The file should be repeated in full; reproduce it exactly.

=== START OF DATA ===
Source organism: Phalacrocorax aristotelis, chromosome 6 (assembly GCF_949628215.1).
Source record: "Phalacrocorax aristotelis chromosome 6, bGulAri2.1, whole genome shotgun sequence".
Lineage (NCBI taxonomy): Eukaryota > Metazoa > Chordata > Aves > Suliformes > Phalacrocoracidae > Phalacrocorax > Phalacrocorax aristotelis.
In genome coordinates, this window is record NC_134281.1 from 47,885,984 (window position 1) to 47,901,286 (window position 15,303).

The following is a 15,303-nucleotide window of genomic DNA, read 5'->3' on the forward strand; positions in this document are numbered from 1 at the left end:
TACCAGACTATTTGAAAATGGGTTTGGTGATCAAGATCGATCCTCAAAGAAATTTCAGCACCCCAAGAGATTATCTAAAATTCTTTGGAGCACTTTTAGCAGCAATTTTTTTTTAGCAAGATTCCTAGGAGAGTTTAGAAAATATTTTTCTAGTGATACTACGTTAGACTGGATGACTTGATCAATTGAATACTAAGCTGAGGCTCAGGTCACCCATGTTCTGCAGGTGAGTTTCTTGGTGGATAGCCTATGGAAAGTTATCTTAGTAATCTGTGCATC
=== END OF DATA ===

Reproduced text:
Source organism: Phalacrocorax aristotelis, chromosome 6 (assembly GCF_949628215.1).
Source record: "Phalacrocorax aristotelis chromosome 6, bGulAri2.1, whole genome shotgun sequence".
Lineage (NCBI taxonomy): Eukaryota > Metazoa > Chordata > Aves > Suliformes > Phalacrocoracidae > Phalacrocorax > Phalacrocorax aristotelis.
In genome coordinates, this window is record NC_134281.1 from 47,885,984 (window position 1) to 47,901,286 (window position 15,303).

The following is a 15,303-nucleotide window of genomic DNA, read 5'->3' on the forward strand; positions in this document are numbered from 1 at the left end:
TACCAGACTATTTGAAAATGGGTTTGGTGATCAAGATCGATCCTCAAAGAAATTTCAGCACCCCAAGAGATTATCTAAAATTCTTTGGAGCACTTTTAGCAGCAATTTTTTTTTAGCAAGATTCCTAGGAGAGTTTAGAAAATATTTTTCTAGTGATACTACGTTAGACTGGATGACTTGATCAATTGAATACTAAGCTGAGGCTCAGGTCACCCATGTTCTGCAGGTGAGTTTCTTGGTGGATAGCCTATGGAAAGTTATCTTAGTAATCTGTGCATC